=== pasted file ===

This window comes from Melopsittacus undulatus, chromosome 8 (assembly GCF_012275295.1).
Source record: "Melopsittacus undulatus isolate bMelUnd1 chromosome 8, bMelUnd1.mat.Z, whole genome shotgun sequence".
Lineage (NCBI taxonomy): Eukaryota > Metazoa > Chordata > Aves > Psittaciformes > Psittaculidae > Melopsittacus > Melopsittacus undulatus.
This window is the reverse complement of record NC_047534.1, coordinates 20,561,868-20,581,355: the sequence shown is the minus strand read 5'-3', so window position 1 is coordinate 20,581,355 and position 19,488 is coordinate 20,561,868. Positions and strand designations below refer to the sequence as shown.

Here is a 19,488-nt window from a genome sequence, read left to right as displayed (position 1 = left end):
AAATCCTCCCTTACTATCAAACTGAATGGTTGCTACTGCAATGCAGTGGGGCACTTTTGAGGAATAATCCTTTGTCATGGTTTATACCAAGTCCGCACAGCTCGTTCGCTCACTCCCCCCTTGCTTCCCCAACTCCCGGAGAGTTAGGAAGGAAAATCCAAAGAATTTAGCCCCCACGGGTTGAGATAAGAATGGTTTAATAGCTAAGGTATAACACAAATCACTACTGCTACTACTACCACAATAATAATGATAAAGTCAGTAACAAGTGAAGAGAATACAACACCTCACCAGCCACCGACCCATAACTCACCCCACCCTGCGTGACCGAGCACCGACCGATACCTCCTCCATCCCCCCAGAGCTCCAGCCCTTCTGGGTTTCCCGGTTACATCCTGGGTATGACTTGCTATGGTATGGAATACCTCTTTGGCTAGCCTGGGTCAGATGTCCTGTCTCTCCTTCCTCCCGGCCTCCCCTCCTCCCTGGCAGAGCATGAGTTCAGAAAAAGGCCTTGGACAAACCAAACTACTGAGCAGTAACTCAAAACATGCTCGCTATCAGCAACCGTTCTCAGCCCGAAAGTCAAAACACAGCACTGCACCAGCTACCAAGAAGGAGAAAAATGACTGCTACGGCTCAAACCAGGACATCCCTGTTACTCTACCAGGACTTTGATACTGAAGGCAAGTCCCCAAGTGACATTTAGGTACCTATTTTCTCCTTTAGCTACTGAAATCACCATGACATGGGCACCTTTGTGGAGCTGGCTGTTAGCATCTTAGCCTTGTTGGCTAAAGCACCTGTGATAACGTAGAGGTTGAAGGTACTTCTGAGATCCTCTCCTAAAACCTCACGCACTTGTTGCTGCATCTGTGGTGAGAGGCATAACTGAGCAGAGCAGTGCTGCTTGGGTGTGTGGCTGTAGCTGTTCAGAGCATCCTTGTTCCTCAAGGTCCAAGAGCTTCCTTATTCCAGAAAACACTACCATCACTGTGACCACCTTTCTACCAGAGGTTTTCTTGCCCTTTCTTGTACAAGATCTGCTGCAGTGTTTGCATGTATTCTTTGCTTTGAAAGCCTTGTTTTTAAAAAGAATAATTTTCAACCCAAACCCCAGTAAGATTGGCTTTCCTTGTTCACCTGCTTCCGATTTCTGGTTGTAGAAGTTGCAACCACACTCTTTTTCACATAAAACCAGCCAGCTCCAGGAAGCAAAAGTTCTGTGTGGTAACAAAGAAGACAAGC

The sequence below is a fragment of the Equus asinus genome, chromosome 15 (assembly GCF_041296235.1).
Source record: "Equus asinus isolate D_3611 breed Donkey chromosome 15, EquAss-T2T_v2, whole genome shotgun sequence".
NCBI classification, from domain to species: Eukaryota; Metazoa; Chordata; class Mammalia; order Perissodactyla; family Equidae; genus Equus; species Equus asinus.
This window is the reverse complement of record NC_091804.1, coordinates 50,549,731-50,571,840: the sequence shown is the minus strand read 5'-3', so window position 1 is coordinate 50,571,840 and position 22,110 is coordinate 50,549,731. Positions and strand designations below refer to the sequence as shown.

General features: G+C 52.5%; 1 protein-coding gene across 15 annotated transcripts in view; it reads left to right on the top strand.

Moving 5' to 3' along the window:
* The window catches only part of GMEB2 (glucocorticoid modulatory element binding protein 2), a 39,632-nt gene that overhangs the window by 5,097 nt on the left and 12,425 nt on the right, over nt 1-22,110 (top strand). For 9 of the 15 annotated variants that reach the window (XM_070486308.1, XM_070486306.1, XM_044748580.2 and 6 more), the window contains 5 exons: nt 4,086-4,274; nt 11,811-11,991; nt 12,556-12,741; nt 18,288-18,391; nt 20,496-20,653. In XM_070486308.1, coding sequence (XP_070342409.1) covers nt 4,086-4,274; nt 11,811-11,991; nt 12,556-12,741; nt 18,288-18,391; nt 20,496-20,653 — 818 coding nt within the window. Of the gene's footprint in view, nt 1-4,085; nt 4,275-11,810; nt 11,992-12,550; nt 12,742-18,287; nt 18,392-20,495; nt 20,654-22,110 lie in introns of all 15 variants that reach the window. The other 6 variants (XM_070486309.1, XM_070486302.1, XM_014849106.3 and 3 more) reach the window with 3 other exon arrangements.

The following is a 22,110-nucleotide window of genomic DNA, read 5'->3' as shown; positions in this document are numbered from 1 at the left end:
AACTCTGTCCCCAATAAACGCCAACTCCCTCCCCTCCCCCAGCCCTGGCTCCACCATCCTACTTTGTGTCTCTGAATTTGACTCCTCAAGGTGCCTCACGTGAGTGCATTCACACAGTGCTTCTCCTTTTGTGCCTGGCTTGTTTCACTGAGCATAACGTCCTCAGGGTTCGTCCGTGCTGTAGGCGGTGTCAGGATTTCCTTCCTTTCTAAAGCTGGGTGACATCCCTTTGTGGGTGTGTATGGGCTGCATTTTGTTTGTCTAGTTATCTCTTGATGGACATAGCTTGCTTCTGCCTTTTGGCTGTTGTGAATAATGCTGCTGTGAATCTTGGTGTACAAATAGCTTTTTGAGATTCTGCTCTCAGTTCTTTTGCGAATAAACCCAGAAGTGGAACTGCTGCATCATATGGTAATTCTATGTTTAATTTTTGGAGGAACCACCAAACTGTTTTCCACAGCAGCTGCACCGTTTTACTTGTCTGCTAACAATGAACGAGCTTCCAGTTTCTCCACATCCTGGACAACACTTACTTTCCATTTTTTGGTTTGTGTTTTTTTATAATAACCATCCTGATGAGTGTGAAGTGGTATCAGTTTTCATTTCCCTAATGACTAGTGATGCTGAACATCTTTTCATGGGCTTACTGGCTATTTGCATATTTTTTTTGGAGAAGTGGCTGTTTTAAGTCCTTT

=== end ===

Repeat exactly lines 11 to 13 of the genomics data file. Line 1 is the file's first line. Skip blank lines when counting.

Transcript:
General features: G+C 52.5%; 1 protein-coding gene across 15 annotated transcripts in view; it reads left to right on the top strand.

Moving 5' to 3' along the window:
* The window catches only part of GMEB2 (glucocorticoid modulatory element binding protein 2), a 39,632-nt gene that overhangs the window by 5,097 nt on the left and 12,425 nt on the right, over nt 1-22,110 (top strand). For 9 of the 15 annotated variants that reach the window (XM_070486308.1, XM_070486306.1, XM_044748580.2 and 6 more), the window contains 5 exons: nt 4,086-4,274; nt 11,811-11,991; nt 12,556-12,741; nt 18,288-18,391; nt 20,496-20,653. In XM_070486308.1, coding sequence (XP_070342409.1) covers nt 4,086-4,274; nt 11,811-11,991; nt 12,556-12,741; nt 18,288-18,391; nt 20,496-20,653 — 818 coding nt within the window. Of the gene's footprint in view, nt 1-4,085; nt 4,275-11,810; nt 11,992-12,550; nt 12,742-18,287; nt 18,392-20,495; nt 20,654-22,110 lie in introns of all 15 variants that reach the window. The other 6 variants (XM_070486309.1, XM_070486302.1, XM_014849106.3 and 3 more) reach the window with 3 other exon arrangements.